The use of other fruits makes it possible to prepare many equally delicious variations. Some examples of interpretations of clafoutis, or rather flognarde, include pear and chocolate, white grape, apple, nectarine, apricot, banana, raspberry, mixed fruits, or even blueberry clafoutis.
Cherry is said to be the favorite fruit of the French, since its triumphal arrival during the Middle Ages. Among the fans of the fruit, are two illustrious people. Louis XV was so fond of cherries that he pushed for its development by encouraging the discovery of new varieties. He is also responsible for optimizing the cultivation of modern cherry. As for Napoleon, he loved cherries so much that the type of cherry he preferred now bears his name.
During the Middle Ages in France, cherries made it to the menus, whether raw or cooked in wine, and started to be served as dessert. This delicate and sweet fruit was widely appreciated, but do was the wood from its tree.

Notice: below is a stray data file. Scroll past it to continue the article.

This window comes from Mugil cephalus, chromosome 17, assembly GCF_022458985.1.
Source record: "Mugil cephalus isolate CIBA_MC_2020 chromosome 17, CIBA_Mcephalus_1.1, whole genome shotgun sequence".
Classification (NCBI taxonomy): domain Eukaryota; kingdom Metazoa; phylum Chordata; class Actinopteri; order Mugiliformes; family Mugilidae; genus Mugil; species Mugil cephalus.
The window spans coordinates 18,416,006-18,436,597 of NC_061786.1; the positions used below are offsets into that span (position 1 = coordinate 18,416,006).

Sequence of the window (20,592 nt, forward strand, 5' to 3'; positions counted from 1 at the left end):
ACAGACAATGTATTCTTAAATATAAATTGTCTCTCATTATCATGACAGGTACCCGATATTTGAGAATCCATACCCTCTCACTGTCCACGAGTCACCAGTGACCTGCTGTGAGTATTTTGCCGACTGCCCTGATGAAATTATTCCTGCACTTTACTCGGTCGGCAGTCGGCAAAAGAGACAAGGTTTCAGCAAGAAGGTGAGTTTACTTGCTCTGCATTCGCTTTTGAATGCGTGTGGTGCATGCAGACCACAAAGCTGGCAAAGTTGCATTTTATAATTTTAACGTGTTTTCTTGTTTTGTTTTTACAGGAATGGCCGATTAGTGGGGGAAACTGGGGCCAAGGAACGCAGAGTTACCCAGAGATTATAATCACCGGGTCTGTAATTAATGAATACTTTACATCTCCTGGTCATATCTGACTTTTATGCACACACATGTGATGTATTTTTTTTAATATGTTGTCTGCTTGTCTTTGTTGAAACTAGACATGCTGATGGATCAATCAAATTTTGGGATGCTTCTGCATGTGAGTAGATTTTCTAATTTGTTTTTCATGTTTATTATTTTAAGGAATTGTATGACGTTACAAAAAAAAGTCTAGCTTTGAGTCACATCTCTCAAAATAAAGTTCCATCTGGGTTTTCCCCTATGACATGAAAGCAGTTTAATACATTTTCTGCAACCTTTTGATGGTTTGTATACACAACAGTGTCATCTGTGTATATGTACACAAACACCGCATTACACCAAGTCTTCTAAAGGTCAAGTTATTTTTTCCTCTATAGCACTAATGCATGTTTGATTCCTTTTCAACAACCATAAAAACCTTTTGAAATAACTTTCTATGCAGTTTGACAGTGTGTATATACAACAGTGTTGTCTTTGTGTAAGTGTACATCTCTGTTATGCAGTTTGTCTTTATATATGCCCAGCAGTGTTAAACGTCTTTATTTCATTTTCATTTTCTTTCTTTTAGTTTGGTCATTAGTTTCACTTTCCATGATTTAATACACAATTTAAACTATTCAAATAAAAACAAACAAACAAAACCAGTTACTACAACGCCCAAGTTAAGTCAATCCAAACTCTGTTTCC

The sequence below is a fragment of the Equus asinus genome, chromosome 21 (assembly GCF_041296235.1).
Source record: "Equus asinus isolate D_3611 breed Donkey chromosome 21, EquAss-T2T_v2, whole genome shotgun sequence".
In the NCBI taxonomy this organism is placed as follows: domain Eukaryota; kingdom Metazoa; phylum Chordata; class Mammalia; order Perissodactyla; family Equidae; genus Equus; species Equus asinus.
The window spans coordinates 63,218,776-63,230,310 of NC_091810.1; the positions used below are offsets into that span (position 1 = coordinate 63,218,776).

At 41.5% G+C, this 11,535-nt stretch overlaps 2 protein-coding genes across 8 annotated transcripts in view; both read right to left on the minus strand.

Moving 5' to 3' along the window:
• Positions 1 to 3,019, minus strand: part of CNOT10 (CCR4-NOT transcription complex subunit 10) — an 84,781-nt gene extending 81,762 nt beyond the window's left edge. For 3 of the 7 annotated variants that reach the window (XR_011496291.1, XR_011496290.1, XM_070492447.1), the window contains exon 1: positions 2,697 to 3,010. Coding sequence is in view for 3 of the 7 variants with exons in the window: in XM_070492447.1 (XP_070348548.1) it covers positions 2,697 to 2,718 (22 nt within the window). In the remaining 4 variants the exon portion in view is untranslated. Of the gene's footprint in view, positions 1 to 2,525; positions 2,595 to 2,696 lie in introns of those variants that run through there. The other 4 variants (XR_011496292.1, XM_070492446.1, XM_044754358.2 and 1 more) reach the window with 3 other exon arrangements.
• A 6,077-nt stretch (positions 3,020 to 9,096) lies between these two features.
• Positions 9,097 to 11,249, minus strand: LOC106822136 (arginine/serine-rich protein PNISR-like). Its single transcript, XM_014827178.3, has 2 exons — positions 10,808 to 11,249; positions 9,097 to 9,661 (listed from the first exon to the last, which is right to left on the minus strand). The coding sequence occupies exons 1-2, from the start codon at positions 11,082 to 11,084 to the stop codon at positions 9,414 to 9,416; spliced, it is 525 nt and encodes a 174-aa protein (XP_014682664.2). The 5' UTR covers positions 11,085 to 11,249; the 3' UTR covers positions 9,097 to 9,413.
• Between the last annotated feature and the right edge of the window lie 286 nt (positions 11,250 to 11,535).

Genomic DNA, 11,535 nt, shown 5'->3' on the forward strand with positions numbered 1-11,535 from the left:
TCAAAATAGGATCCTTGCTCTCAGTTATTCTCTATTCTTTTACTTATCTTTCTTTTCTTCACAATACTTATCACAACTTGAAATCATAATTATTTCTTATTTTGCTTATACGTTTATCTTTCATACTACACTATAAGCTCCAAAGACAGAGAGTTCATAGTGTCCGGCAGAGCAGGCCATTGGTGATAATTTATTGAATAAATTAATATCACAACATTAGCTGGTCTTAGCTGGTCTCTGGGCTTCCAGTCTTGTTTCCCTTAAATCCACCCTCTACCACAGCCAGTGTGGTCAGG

The myths about cherries
Did you know that there are numerous myths and legends about cherries from all over the world? Here are a few of them:
- In Greek mythology, the leaves of the cherry tree were the sacred plant of Venus and its fruits always carried good luck in love.
- For the Italians, always so romantic, and in Sicily precisely, it is said that love declarations made under a cherry tree lead to a lucky and happy relationship.
- The Saxon legends say that the cherry trees shelter the gods who protect the fields.
- The Chinese claim that cherries represent feminine beauty and the Japanese made cherry blossom their national symbol. Japan also provides its own explanation for the pink color of its flowers: they say that originally, cherry blossoms were white but after the samurais died in a battle, they were buried under cherry petals, which became rosy because of the blood of the mighty men.
You can make cherry clafoutis with pitted cherries or even pitted cherries in syrup. However, if you want to stay true to the authentic and traditional clafoutis recipe, you should use cherries with pits. A pure French delight that is fairly easy and quick to prepare.
And if it is cherry season, you should not hesitate one more second and make this authentic cherry clafoutis recipe!